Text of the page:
Do you still give away Valentines? I haven’t in a long time. And mostly because, I haven’t made any since I was little! I typically just give away flowers. I was looking through (trusty ol’) Pinterest for vintage Valentine inspirations and came across these beauties. They’re actually antique Valentines, from the 17th and early to mid 18th century!
These Valentines are Fraktur folk art Valentine love letters created by German-speaking immigrants who lived in Pennsylvania. Hallmark, shmallmark, right? They’re so intricate! All water color painted and written with calligraphy.
They’re folding cards, also “Puzzle Purses”, and typically have words of affection and love written throughout that get discovered with each unfold. There are a bunch of editorials on making these online! Maybe we’ll find one to post on our Facebook before Valentine’s Day. Some even put confetti or little treats inside!
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When looking at an 18th century painting the other day, I realized the flower sash it featured had all of Pantone’s 2016 colors in it. Somewhat inspired by Movies in Color, we decided to put together a little graphic showing the color palettes from 17th-19th century paintings of ladies and flowers.
I find it amazing that after all these hundreds of years, art such as this is still so relevant. We as a society are still able to pull so much inspiration from these paintings. I know I do.
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The largest inspirations for Adored Vintage shoots and Lookbooks come from old paintings and drawings of women. I can spend hours upon hours browsing through these old paintings. Not only were their lives and garments so romantic, they have such a special essence to the way they sit, stand, or just do things. I love how graceful and lovely they look even while sitting upon rocks, gathering hay, or tossing a salad. These are our ultimate style/hair/squad/life goals here at AV.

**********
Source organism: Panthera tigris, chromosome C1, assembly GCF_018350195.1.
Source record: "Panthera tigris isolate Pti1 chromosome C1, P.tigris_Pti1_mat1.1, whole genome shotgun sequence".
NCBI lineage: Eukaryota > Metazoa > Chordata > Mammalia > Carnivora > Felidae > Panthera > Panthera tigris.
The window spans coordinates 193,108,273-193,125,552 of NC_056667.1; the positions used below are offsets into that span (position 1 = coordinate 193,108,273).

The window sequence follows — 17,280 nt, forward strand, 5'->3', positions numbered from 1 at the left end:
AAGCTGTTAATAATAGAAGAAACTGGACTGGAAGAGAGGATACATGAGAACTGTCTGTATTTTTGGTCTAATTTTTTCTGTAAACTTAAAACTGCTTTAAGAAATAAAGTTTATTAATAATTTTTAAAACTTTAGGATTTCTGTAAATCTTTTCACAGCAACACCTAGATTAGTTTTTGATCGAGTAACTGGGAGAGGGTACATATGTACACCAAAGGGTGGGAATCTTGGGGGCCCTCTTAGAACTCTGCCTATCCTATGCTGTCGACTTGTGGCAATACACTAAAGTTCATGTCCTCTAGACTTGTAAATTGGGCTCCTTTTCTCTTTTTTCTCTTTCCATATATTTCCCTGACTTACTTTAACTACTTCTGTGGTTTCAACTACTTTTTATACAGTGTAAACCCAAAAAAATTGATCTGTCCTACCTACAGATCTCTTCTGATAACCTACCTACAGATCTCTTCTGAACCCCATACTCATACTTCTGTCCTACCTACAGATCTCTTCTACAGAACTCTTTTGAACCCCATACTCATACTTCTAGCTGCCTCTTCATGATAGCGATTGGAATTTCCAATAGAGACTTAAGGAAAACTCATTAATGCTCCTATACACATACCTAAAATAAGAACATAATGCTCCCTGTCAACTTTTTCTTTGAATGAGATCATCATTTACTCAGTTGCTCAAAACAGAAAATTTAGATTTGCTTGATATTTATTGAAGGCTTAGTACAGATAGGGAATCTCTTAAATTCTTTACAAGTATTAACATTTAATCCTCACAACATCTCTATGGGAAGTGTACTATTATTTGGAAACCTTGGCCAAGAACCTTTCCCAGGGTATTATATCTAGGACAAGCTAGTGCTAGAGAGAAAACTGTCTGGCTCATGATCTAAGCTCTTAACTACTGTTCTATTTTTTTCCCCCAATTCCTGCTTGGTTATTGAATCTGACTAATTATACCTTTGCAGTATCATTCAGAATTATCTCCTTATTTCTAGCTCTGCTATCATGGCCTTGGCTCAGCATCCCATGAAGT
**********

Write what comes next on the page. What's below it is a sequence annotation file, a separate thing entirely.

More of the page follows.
“A Garden Party”, Gari Melchers
“Portrait of Madame F.”, Edouard Dubufe
“Zwei Sitzende”, Egon Schiele
“Portrait of Olga Konstantinovna Lancere”, Zinaida Serebriakova
“The Glen Walker Sisters”, John da Costa
“The Lady of the House”, William Henry Margetson
“Caprice”, Sir William Russell Flint
“The Sevres Vase”, James Jebusa Shannon
“Reflections”, Ethel Porter Bailey
“The Boulder”, Charles Courtney Curran
A couple weeks ago we got together with our friend Megan Jacob, owner and designer of Wildwood Floral Studio, and photographed her wearing some of our edwardian style pieces and a floral arrangement she designed. Collaborating with friends is always such a treat. We get to catch up amongst doing work we love to do. There is truly nothing better.
Inspired by Dutch still life paintings, it was so serendipitous that the day we decided on, Portland delivered the soft and moody light we love so much. It brings the exact lighting and rich color that is so perfect in Dutch paintings. The prior few days we kept having clear skied, sunny days. I know I can’t complain about a beautiful blue sky, but it doesn’t translate the same as an overcast day.
We did get a late start, and as we raced the sunset, buttoning the millions of buttons and clasping the millions of clasps on a couple of these beautiful Edwardian pieces, we found that the light just got better and better. Did you know that the more difficult it is to get in a dress, the more wealthier the gal who originally owned it was? It means she had to be wealthy enough to have help in order to get dressed in the morning. Can you imagine that? However, although difficult to get on, the look of clasps and buttons are so much more elegant than a zipper.
antique 1910s edwardian cream striped sheer gown
vintage 1970s light cream knit shawl with fringe
vintage 1930s dark orange silk velvet gown
Floral by Wildwood Floral Studio